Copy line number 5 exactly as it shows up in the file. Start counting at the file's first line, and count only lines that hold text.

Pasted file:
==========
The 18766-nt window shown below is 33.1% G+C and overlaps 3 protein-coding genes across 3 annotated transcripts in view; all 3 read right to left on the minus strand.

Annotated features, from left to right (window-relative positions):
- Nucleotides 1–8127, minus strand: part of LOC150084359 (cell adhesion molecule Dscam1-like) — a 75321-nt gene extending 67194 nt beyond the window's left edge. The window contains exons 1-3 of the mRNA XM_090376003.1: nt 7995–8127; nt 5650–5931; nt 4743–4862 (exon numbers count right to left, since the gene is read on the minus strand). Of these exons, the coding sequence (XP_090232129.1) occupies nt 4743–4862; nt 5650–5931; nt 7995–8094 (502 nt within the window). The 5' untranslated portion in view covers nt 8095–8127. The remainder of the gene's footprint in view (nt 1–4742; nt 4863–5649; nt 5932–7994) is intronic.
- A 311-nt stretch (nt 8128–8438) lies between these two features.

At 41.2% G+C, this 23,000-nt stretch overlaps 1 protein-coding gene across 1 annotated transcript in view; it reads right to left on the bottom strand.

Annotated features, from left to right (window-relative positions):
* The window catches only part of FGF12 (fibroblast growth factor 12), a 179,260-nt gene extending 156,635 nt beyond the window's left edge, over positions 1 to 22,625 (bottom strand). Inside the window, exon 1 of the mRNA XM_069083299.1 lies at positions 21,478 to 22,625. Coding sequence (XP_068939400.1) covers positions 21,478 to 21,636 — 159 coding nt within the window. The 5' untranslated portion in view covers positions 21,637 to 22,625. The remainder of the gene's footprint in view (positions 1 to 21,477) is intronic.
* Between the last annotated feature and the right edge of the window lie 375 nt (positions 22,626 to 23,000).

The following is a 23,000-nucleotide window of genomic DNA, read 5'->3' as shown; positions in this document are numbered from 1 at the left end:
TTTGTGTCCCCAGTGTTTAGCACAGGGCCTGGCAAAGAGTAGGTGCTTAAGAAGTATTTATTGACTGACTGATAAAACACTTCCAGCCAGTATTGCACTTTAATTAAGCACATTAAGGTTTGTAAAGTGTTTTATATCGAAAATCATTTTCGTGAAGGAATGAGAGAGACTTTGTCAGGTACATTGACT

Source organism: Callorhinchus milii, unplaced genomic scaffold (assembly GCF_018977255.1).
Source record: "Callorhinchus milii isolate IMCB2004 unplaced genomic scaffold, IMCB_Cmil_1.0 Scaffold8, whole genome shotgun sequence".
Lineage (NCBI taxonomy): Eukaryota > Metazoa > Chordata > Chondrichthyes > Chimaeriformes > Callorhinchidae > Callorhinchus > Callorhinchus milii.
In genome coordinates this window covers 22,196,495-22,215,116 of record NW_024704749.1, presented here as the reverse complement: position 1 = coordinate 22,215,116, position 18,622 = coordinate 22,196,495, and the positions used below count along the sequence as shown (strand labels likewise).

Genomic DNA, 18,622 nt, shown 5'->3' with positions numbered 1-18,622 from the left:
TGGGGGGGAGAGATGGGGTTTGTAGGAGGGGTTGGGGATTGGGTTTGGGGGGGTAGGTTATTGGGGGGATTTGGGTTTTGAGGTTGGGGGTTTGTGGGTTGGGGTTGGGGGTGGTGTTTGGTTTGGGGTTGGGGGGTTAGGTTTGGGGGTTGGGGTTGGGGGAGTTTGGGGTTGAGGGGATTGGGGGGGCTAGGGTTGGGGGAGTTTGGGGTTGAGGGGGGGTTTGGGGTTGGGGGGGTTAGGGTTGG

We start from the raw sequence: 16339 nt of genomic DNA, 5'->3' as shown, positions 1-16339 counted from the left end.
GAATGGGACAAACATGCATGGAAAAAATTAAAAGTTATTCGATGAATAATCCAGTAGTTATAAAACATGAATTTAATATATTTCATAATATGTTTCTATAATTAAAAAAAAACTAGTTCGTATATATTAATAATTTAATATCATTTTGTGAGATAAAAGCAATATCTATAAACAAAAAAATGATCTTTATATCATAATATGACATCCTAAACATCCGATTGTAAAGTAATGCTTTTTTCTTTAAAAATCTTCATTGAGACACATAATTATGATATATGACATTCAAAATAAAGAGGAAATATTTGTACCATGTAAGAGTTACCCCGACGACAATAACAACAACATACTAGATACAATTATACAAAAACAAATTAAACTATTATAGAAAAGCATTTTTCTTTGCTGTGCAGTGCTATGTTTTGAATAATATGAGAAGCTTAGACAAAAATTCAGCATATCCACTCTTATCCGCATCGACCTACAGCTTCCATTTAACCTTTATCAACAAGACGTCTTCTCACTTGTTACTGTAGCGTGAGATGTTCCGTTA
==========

At 41.2% G+C, this 23,000-nt stretch overlaps 1 protein-coding gene across 1 annotated transcript in view; it reads right to left on the bottom strand.